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  42. CBD, I was looking at the bit of the graph where the 1-2YO (blue slice) ice nearly vanished; I think I didn't make myself clear. What I find striking is how nearly constant that constituent has been over the time span of the graph, only to go through the sharp drop in '07 leading to '08. Smacks of something changing a lot, quickly.
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  43. CBDunkerson, 2+ years old ice is the green area and it's still decreasing after 2007. What strikes me is the huge amount of >2 years ice that melted away this summer, continuing the decrease started in 2007. And, according to NSIDC, the oldest sea ice virtually disappeared.
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  44. CBD, thanks for the numbers update. That '07 'increase' probably reflects the winter levels transitioning from '06 to '07. We know what the summer of '07 did. For all practical purposes, the last chance of a 'recovery' ended that year. We are left with the prospect of being one bad (for the MultiYear ice) summer away from a late-summer/early-fall-navigable Arctic Ocean. With its attendant habitat loss for the walrus, seal and polar bear (the Arctic Fox is the poster-child for the forgotten species, but will probably endure best). Keep an eye on the MY ice advection out the Fram this winter. That, plus a strong dipole next year, will officially mark the dawn of a new era in international commerce...and species loss in the Arctic. As Doug & Riccardo delineate, the times they are a-changin'. Now. On our Watch. The Yooper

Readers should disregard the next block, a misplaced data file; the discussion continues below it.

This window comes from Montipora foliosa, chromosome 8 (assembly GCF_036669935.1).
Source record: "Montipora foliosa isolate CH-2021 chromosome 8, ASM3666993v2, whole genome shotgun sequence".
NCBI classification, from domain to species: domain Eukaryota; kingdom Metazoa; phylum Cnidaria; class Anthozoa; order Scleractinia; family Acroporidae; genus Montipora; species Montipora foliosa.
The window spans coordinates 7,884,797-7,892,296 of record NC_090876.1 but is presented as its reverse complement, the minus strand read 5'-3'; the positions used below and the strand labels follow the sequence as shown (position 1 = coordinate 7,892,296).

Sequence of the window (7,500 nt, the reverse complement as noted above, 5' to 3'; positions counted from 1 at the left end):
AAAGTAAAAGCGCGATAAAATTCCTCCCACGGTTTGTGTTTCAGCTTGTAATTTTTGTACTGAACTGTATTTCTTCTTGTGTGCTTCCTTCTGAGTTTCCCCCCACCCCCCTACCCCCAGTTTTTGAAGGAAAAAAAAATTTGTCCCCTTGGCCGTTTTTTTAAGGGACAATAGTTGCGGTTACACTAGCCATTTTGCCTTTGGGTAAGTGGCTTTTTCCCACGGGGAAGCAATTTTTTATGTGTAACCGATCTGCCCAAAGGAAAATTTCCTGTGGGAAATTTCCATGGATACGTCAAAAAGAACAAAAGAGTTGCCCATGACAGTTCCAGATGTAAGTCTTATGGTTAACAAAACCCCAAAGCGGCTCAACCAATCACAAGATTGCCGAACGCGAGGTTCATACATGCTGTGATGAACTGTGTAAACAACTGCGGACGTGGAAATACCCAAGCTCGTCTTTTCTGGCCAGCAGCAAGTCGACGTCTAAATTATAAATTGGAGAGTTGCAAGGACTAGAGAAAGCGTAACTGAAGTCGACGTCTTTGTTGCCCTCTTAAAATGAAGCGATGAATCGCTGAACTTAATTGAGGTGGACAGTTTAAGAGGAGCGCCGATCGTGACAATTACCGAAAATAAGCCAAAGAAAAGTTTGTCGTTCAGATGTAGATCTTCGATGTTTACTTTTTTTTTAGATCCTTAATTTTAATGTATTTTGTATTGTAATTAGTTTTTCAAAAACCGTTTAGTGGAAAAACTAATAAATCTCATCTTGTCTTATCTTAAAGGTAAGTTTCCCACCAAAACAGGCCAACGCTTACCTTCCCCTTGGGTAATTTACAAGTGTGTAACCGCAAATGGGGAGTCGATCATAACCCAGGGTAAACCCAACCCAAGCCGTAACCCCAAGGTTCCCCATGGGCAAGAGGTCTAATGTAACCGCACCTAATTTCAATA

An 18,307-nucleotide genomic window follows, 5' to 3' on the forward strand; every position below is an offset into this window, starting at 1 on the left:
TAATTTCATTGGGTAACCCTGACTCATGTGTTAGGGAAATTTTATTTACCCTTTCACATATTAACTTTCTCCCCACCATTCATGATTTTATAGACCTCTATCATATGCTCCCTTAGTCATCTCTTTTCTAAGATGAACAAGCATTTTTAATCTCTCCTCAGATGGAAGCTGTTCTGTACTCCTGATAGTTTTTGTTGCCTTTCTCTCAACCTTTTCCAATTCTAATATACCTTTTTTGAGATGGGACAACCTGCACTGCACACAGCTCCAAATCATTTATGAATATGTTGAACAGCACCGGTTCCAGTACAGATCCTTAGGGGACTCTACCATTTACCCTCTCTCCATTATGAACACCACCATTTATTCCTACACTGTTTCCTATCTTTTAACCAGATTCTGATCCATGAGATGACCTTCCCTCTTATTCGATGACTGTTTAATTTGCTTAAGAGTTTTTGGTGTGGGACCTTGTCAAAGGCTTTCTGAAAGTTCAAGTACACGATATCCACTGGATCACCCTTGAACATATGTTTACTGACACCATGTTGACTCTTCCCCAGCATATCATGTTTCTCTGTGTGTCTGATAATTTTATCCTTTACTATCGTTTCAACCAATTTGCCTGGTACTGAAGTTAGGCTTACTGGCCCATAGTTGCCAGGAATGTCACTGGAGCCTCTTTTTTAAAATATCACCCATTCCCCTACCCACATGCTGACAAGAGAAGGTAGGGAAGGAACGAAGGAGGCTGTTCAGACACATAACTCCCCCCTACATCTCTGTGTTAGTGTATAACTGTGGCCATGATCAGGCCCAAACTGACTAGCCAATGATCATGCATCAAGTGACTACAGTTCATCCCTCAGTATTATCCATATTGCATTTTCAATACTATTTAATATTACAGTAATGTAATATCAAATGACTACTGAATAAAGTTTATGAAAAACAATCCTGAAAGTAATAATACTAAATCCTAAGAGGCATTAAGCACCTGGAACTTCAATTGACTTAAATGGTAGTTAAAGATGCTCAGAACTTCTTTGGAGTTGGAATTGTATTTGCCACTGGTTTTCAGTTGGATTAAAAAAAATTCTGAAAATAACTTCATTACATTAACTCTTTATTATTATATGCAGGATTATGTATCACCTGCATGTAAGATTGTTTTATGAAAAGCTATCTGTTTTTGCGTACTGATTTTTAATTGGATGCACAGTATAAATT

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  45. A "Johnny-come-lately" comment, but I really do dislike the PIOMAS graph in this article, almost as much as the NSIDC "percentage multi-year ice" graph posted above at #38. Neither graph allows the observer to assess the significance of these measurements of ice loss. The data used to make the PIOMAS anomaly graph shows summer 2010 volumes dropping below 4,000 km3 with an annual average loss running at 900 km3 over recent years. The NSIDC graph ignores the 30% reduction in summer ice extent. With the reducing extent factored onto the graph, the conclusion looks far more stark - 700,000 km2 of old ice with an annual drop of 300,000 km2 over recent years.